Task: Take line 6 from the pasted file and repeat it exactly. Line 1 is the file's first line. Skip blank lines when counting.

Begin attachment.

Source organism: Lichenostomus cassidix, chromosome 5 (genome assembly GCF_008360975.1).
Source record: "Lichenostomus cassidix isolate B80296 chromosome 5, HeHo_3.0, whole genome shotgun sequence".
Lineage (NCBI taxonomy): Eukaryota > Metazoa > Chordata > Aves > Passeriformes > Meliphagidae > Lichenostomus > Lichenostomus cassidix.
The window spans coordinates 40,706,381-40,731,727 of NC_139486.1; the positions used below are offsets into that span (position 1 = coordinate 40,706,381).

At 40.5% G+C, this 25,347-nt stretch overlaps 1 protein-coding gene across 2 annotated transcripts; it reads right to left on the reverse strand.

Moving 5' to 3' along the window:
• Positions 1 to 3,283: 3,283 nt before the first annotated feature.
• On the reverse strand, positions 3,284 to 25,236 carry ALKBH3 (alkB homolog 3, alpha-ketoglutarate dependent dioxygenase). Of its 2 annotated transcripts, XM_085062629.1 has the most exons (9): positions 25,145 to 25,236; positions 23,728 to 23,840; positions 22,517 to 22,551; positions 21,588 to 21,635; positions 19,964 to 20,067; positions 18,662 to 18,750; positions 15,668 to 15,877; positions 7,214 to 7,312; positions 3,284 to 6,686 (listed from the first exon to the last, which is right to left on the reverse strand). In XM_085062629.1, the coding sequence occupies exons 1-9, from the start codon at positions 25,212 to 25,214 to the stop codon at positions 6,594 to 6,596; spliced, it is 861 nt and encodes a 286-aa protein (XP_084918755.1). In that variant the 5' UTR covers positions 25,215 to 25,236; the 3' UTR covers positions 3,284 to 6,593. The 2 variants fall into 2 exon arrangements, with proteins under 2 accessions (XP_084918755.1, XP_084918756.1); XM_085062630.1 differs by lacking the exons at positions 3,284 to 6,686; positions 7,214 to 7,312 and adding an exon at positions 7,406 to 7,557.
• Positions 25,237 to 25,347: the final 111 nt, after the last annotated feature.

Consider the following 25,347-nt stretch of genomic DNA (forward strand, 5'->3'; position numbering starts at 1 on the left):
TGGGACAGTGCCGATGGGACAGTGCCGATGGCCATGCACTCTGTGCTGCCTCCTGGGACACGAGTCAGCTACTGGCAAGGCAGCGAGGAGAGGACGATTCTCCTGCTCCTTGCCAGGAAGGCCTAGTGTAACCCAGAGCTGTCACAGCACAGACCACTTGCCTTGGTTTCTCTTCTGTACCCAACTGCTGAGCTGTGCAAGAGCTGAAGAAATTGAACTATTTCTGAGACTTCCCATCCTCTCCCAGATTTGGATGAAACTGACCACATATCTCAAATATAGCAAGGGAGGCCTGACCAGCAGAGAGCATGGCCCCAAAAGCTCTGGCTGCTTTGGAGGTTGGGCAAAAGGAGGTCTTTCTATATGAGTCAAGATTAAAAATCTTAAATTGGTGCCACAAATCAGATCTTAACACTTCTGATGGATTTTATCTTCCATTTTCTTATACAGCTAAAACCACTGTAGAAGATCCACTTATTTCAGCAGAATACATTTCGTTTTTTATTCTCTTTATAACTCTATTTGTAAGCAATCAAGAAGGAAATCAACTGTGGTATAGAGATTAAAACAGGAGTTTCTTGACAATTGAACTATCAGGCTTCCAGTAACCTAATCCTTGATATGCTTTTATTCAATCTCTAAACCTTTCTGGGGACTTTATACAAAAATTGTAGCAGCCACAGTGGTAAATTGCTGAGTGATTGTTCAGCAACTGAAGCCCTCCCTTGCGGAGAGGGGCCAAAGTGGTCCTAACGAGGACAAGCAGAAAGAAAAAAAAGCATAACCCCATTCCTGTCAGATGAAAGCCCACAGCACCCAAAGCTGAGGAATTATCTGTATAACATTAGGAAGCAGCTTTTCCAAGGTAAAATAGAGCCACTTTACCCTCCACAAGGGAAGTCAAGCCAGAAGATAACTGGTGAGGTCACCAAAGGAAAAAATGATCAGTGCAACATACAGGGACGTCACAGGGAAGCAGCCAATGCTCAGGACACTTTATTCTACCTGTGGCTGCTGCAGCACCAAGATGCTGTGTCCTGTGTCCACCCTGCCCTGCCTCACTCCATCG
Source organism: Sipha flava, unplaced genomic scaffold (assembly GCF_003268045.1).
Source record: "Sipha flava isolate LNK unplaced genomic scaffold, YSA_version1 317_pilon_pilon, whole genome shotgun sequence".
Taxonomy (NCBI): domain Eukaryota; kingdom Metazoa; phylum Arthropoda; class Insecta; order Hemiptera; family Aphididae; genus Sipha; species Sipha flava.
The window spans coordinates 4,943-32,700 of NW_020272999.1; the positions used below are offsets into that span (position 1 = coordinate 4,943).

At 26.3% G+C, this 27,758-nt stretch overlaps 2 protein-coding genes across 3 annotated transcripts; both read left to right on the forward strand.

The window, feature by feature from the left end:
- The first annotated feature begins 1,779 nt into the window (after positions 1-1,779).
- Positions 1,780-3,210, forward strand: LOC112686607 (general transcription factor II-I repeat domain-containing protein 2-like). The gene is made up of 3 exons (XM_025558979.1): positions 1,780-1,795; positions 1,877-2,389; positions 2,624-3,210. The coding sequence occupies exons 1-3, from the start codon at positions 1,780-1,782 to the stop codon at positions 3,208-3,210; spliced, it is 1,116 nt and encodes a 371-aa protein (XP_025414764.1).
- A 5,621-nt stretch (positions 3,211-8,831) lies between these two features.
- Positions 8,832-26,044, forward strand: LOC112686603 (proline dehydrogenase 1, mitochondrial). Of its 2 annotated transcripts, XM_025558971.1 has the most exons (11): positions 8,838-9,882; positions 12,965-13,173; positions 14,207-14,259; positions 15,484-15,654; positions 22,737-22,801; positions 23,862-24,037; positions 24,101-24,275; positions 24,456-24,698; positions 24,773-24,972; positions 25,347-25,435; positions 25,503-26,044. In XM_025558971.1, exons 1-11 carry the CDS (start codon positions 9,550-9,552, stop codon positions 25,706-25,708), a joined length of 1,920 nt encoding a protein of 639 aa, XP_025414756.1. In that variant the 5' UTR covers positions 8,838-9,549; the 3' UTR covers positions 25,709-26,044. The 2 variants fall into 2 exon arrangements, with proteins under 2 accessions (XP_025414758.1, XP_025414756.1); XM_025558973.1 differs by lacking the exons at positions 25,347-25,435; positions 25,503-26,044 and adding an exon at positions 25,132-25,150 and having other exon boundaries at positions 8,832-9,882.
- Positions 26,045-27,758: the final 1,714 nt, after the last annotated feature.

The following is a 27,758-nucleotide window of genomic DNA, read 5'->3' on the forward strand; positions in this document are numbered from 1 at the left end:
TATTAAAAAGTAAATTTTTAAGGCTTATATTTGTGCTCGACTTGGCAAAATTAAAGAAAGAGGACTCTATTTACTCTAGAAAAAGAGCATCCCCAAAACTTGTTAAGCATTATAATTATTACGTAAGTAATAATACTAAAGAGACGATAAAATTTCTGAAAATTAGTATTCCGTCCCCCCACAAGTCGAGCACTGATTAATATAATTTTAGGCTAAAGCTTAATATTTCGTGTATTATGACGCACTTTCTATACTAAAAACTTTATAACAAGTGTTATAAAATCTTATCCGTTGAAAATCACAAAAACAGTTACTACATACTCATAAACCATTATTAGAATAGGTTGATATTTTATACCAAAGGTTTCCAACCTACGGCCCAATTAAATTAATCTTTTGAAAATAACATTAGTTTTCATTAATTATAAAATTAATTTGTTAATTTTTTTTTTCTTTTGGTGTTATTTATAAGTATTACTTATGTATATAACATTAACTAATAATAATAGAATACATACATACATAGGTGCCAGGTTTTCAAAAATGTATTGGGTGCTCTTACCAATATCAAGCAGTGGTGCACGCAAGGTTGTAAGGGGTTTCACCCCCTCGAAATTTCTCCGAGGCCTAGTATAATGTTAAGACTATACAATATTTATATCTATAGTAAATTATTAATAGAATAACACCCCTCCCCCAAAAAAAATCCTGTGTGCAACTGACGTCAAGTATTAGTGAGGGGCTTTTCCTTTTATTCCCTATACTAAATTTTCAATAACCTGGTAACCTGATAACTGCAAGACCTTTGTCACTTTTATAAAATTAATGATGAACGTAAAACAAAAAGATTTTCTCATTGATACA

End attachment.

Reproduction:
Moving 5' to 3' along the window: